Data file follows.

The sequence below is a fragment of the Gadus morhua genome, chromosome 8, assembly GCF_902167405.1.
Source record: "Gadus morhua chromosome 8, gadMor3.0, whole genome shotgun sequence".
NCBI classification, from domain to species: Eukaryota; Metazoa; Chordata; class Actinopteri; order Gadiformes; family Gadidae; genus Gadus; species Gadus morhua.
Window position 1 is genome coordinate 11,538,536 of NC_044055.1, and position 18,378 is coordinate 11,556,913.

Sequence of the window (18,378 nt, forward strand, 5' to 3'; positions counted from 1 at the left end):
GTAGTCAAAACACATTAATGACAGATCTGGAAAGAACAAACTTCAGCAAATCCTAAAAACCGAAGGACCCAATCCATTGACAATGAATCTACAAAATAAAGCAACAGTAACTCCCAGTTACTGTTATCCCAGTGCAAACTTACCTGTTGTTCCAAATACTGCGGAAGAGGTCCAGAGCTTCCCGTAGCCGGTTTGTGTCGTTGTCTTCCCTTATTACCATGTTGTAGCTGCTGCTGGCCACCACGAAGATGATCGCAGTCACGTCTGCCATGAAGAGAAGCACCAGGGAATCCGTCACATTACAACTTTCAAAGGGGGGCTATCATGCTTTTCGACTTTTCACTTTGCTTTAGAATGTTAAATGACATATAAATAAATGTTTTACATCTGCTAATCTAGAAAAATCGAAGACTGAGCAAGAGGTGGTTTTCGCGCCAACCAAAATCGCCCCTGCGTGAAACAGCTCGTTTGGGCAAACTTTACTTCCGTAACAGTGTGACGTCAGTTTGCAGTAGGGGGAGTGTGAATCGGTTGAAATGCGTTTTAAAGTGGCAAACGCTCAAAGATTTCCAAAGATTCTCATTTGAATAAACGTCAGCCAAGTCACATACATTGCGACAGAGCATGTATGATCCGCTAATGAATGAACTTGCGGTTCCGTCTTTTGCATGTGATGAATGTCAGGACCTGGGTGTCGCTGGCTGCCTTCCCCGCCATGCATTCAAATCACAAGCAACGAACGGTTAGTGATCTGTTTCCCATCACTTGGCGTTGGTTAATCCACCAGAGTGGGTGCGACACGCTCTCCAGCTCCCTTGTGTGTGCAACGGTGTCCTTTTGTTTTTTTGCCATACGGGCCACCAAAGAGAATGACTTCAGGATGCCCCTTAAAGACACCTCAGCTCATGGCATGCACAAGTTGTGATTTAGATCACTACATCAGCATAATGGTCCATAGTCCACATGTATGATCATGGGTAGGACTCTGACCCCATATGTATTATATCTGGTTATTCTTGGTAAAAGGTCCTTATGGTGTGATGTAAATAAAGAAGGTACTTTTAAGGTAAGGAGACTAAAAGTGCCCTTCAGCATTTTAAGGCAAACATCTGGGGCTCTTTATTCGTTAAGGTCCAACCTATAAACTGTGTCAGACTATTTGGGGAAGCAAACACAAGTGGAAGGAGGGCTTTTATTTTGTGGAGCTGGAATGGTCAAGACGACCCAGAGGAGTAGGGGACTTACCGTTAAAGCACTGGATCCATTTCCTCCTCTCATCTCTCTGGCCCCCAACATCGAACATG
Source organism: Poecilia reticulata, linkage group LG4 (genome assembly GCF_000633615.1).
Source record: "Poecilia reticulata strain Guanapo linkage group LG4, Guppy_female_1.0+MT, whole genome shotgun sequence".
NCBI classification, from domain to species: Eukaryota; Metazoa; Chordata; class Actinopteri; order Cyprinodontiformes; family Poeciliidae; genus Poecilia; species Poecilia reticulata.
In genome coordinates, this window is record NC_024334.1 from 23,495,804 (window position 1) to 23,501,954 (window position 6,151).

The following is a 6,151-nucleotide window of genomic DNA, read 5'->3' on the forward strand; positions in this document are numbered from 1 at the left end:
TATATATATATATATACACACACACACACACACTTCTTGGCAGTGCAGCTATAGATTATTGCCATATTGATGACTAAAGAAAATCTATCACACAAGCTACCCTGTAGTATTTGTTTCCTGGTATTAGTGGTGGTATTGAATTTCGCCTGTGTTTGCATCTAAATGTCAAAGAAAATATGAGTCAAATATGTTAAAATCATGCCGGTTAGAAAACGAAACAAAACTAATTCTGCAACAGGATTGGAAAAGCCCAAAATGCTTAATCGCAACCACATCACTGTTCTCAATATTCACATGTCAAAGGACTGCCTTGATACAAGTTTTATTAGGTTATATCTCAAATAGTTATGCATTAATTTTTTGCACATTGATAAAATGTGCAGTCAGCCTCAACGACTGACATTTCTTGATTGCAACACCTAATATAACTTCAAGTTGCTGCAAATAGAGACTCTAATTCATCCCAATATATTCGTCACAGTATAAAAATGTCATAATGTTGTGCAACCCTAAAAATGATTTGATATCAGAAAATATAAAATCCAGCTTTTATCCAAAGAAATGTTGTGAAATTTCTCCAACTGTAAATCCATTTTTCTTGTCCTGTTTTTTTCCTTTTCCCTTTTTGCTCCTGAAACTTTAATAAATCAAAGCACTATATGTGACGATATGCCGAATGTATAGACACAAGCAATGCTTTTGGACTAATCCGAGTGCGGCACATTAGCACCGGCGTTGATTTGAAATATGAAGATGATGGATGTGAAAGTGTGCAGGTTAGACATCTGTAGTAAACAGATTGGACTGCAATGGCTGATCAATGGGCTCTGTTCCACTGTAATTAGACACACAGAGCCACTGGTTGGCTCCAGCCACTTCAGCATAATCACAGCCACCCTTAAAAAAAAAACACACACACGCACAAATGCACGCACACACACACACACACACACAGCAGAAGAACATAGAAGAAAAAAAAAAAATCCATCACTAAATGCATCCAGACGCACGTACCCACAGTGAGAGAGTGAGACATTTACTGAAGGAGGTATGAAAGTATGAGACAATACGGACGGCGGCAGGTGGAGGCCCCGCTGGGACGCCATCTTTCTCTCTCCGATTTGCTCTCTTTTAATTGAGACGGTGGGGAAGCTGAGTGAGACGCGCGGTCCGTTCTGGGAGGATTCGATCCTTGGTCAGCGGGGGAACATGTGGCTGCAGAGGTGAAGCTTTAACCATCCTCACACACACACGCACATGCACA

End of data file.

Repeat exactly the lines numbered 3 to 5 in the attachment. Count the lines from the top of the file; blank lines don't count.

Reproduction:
NCBI classification, from domain to species: Eukaryota; Metazoa; Chordata; class Actinopteri; order Gadiformes; family Gadidae; genus Gadus; species Gadus morhua.
Window position 1 is genome coordinate 11,538,536 of NC_044055.1, and position 18,378 is coordinate 11,556,913.

Sequence of the window (18,378 nt, forward strand, 5' to 3'; positions counted from 1 at the left end):